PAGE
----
- 8 months back in time: The "economic recovery has paused […] despite expansionary forces that underlie the economy." Furthermore, "prices are expected to continue a weak trend owing to the weak economic recovery" and "the declining trend of domestic wholesale prices is expected to persist while consumer prices are also forecast to decrease somewhat year to year […]." "[I]n these circumstances, […] considering the influence that an excessive decline in prices may have on the economy," the central bank cut rates again, this "expected to contribute to the sustainability of economic recovery by stimulating demand […]."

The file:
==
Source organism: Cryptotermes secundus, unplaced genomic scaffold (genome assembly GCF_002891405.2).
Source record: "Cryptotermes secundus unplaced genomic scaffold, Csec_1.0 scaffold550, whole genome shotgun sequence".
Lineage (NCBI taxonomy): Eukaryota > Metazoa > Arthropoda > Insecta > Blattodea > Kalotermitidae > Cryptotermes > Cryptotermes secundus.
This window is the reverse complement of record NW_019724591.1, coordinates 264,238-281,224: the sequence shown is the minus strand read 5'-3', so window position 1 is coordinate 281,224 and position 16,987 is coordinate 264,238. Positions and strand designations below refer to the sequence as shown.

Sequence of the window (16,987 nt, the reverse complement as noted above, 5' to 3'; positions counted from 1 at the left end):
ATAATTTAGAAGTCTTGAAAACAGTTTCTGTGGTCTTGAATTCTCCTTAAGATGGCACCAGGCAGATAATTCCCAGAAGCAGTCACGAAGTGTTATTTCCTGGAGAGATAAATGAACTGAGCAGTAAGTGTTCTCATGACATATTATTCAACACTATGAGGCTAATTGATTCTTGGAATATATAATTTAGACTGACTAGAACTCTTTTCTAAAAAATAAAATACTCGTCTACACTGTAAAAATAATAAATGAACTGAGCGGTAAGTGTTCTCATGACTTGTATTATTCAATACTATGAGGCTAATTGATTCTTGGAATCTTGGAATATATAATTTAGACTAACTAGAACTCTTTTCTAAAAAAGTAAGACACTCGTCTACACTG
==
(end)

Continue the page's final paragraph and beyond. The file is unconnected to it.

- 5 months back in time: "[T]he pause in [the] economic recovery continues' and 'prices are expected to remain unchanged or decline marginally."
- Present time: "I am often asked, both in and outside [the country], whether continued recovery is assured, and how much possibility there is of the recovery running out of steam, especially since the […] economy stalled [last year] after barely starting a long-awaited recovery. In fact, recovery this time has, up until now, been dependent mainly on public investment and interest rate-sensitive housing investment; namely, it has been supported by the effects of monetary and fiscal policies. Thus, the important question now is whether the current momentum of recovery will gather further strength and stimulate private demand such as business fixed investment and personal consumption. In light of the following factors, we at the Bank believe that compared to [last year], there is a far smaller risk that the recovery will be disrupted."